2. Any OCR field answer that is corrected by an operator is an error. To calculate confidence thresholds, a user sorts all answers by the confidence scores.
  3. The user notes all cases where fields with relatively high confidence scores were incorrect and cases where fields with lower confidence scores were correct.
  4. Based on this review, a confidence score threshold that separates correct data from incorrect can be identified by calculating the ratio of correct answers to incorrect answers for any given threshold. The threshold with the highest ratio is selected and updated in the system.
  5. This exercise is repeated for every field.

Now consider using RPA. The user goes through the very same process of analysis; the RPA software observes these actions and then, via an API-level integration, updates confidence thresholds. The benefit is that once the RPA software has "learned" the process that is undertaken to arrive at the correct confidence threshold, the system can automate the process on an ongoing basis with no user intervention required.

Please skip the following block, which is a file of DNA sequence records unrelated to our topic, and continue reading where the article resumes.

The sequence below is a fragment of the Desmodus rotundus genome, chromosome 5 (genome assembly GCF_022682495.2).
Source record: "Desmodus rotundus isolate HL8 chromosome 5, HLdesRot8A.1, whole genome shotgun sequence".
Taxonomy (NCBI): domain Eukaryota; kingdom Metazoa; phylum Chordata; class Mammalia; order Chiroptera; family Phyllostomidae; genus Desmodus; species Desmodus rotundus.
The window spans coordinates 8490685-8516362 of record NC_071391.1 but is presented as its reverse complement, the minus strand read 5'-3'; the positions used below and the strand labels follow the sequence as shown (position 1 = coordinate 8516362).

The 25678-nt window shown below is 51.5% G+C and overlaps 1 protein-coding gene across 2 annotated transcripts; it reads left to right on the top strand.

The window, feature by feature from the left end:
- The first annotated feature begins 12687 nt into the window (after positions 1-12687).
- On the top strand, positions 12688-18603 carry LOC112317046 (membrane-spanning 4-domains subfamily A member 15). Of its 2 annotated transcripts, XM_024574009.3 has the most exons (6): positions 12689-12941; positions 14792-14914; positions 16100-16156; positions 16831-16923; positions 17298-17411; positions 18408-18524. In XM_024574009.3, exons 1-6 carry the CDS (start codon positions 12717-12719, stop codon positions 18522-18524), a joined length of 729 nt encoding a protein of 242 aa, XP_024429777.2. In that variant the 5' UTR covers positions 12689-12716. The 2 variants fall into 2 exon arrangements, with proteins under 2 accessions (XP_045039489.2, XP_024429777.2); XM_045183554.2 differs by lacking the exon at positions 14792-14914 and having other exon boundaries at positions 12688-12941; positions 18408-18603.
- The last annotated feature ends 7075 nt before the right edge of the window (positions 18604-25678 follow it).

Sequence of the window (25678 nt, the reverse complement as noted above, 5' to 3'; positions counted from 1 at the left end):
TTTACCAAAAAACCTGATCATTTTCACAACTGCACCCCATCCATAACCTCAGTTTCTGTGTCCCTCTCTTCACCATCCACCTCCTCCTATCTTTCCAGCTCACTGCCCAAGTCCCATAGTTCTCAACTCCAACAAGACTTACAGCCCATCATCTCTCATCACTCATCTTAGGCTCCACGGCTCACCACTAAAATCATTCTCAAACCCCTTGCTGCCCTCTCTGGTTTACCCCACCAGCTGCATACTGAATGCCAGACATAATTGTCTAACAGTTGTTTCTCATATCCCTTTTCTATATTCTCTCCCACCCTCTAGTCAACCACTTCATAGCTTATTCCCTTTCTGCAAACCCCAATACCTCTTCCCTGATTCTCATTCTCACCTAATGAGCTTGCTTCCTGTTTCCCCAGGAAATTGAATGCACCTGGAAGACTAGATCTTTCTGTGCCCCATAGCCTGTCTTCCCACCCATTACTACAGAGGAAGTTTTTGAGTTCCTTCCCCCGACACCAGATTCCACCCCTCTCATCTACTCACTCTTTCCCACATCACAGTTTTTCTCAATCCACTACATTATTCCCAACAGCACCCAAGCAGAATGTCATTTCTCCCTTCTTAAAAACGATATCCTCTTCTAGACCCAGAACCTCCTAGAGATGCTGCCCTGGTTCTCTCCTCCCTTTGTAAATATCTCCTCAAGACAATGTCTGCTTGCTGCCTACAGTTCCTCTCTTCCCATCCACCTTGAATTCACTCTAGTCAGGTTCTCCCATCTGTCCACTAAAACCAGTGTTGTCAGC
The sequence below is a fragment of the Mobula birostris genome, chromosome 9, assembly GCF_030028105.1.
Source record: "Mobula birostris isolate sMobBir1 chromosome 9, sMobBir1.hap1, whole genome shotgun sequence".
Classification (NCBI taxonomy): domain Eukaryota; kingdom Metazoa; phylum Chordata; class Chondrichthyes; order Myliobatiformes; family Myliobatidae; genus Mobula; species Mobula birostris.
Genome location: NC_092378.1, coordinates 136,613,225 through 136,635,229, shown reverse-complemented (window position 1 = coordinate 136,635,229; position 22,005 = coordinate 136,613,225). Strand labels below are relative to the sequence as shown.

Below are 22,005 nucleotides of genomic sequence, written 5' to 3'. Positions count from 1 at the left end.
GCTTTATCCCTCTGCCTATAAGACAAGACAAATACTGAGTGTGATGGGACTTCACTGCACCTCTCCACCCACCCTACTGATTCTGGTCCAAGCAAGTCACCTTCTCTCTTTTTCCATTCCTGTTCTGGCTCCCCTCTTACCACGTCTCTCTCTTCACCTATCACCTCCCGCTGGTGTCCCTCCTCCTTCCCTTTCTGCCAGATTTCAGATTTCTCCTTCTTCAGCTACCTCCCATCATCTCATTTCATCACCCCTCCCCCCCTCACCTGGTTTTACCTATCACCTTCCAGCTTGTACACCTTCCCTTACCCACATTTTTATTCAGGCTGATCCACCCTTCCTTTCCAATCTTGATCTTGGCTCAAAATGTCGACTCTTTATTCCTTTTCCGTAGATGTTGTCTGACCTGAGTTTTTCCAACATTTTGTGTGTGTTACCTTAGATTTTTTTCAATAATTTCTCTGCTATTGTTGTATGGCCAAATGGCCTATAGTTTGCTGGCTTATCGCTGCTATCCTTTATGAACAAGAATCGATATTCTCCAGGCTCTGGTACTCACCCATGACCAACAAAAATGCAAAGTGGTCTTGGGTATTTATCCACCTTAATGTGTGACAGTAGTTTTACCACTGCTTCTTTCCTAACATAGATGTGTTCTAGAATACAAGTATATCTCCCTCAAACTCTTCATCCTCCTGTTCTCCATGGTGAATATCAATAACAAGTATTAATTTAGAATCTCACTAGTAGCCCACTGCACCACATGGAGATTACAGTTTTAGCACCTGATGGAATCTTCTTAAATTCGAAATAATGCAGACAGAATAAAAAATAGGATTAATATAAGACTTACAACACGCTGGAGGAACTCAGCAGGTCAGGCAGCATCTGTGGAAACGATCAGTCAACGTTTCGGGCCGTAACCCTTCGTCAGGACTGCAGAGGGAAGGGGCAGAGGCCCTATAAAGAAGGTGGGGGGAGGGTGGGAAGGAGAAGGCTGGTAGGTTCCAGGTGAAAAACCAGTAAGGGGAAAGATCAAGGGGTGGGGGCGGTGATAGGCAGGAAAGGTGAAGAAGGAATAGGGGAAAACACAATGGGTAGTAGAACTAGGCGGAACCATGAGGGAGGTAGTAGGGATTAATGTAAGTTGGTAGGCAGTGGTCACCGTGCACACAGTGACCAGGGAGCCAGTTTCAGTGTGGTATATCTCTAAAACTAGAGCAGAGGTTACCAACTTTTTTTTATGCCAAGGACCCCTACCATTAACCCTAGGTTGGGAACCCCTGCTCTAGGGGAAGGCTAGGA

Collection and Analysis of Common Data Values

Another factor involved with accuracy of extracted data is the potential range of answers and the associated formats. With field-based data extraction using OCR, the "raw" answer can sometimes have errors that can be eliminated by adding information that can help correct the answer.

Take, for instance, a name field. OCR might recognize "John Smith" as "J0hn Sm1th." Adding a list of potential answers can reduce these errors; providing this additional "context" during recognition helps identify likely answers. Essentially any time field-based OCR can include this context, accuracy improves.